The Stoughton Ski Jump (a.k.a Ski Slide)
December 1, 2022 @ 8:00 am - January 31, 2023 @ 5:00 pmFREE
During an exciting, but unfortunately short time span of four years, Stoughton held the distinction of having the highest ski jump in the United States, while hosting one of the largest ski jump tournaments in the Midwest.
The beginnings of ski jumping in Stoughton date back to the nineteenth century and is associated with the activity of Norwegian immigration, which at that time massively found its way to Wisconsin. In 1898, a competition was organized near the Academy (where Stoughton Hospital now stands), where the best score of 143 feet in three jumps in total was made my John Sundby.
In 1910, the first plans were made to build a new structure that would even surpass that of Chippewa Falls, Wisconsin. The jump, which reached a height of 127 feet, cost close to $5000. An opening competition was held on February 1,1911 and included the country’s best jumpers.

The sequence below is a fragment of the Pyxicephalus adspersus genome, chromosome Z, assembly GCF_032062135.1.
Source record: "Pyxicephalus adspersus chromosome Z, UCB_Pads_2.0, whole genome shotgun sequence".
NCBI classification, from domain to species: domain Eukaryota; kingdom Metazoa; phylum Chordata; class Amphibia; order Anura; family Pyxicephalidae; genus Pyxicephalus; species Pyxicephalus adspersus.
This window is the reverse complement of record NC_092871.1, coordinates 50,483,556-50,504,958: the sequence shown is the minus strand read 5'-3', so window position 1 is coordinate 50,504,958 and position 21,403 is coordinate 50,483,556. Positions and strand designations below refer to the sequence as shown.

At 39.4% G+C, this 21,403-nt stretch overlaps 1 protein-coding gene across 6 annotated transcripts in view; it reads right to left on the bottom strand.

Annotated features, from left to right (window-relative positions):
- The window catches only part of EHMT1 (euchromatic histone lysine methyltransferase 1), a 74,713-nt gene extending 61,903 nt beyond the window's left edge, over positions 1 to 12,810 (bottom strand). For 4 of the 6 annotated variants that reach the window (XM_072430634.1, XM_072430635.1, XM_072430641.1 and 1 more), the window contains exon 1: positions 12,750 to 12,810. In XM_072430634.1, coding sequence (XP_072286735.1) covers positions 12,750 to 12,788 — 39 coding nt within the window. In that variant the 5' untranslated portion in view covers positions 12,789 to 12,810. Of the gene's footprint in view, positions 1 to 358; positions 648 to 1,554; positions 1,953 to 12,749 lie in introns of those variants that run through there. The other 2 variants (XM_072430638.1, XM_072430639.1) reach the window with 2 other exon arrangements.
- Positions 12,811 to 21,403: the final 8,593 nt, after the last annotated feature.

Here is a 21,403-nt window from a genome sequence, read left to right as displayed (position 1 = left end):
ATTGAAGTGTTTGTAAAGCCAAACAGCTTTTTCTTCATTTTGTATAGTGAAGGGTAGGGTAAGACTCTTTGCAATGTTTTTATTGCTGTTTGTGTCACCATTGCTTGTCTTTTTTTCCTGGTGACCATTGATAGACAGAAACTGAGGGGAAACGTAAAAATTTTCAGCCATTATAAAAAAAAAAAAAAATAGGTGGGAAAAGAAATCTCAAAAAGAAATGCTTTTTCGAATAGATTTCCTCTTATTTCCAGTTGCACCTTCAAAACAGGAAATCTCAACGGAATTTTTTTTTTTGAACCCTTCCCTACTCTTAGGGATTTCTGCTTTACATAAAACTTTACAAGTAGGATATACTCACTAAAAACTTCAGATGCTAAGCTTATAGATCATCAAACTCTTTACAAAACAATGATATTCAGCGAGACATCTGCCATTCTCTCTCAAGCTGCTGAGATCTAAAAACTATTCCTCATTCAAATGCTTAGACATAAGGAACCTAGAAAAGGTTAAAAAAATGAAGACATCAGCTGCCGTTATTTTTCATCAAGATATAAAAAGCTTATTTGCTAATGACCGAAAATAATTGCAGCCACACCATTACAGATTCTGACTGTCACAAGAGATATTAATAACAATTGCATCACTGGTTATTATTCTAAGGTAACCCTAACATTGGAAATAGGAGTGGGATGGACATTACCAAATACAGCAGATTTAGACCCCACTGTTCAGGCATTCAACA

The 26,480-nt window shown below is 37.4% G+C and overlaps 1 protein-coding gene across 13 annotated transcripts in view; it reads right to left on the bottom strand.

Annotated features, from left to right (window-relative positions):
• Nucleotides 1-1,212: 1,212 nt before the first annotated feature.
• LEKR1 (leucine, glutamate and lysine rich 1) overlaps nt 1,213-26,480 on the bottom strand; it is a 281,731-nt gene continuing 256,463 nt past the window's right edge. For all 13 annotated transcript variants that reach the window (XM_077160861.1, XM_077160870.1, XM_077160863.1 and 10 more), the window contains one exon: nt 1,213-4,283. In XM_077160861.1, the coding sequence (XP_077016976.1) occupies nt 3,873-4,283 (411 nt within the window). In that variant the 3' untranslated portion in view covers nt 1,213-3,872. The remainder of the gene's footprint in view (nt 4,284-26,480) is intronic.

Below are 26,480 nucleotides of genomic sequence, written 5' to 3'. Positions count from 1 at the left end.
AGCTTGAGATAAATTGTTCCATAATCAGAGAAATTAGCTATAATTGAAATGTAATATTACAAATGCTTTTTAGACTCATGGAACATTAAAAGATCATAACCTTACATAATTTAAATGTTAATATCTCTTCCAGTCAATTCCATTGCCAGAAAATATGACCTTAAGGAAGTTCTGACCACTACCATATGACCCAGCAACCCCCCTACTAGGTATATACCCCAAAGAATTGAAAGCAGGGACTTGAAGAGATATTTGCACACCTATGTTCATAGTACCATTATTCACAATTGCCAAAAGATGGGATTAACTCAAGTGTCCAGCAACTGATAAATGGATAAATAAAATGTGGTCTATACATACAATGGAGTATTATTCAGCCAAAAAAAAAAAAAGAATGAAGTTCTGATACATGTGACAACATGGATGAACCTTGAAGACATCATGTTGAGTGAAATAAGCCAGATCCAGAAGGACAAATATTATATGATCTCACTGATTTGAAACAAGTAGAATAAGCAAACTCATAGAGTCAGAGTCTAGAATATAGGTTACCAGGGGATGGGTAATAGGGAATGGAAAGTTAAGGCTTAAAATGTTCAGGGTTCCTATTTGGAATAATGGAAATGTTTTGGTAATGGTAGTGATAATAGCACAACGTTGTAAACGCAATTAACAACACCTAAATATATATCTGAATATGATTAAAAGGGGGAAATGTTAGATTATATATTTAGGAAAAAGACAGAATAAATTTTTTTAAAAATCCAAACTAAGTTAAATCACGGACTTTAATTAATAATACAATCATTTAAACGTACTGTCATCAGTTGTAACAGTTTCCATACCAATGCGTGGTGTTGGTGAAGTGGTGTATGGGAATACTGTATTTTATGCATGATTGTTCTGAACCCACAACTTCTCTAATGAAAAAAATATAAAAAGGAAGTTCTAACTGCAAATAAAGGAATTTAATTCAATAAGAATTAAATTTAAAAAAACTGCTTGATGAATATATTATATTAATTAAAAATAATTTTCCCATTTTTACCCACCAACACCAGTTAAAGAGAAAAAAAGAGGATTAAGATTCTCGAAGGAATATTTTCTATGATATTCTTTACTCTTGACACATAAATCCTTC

On February 10, 1911, the first major tourney was run in Stoughton and the response was incredible. The community itself pulled out all stops for the “Upper Midwest Ski Jump Tournament” as both wagon factories were closed as well as all other local businesses for the duration of the meet. Stoughton schools were given a half day vacation, a parade of competitors was held through the downtown streets, a heated tent for the women was built at the site of the jump, and the local band was on hand for the festivities.
On May 11, 1914, a powerful windstorm that was incorrectly termed a “hurricane,” in the Courier Hub headlines, destroyed not only tall ski tower, but many area businesses as well as killing one person and injuring three. Surprisingly, little was said in the Courier Hub about the loss of the about popular ski jump. It was overshadowed by the death of a local man and the destruction of most of the high school and, for those reasons, probably did not merit much more than a mention. In the 1920s also a smaller hill was to be built nearby, about which little is known.
In the late 1960’s Doug Pfundheller and Don Helmke along with the local ski cub renewed interest in building a third ski slide, also on the Severson farm property. It was torn down in the 1970’s to make way for Vennevoll Independent Living. Stop into Livsreise and see a replica of the 1911 slide built by local resident Andrew Quam.
Pyror Smith, a retired teacher, researched the history of the Stoughton ski jump in the late 1990’s. He was able to determine that the landing hill of the jump was located on a hill between the addresses 1315 and 1401 Skogdalen Drive at Vennevoll Independent Living.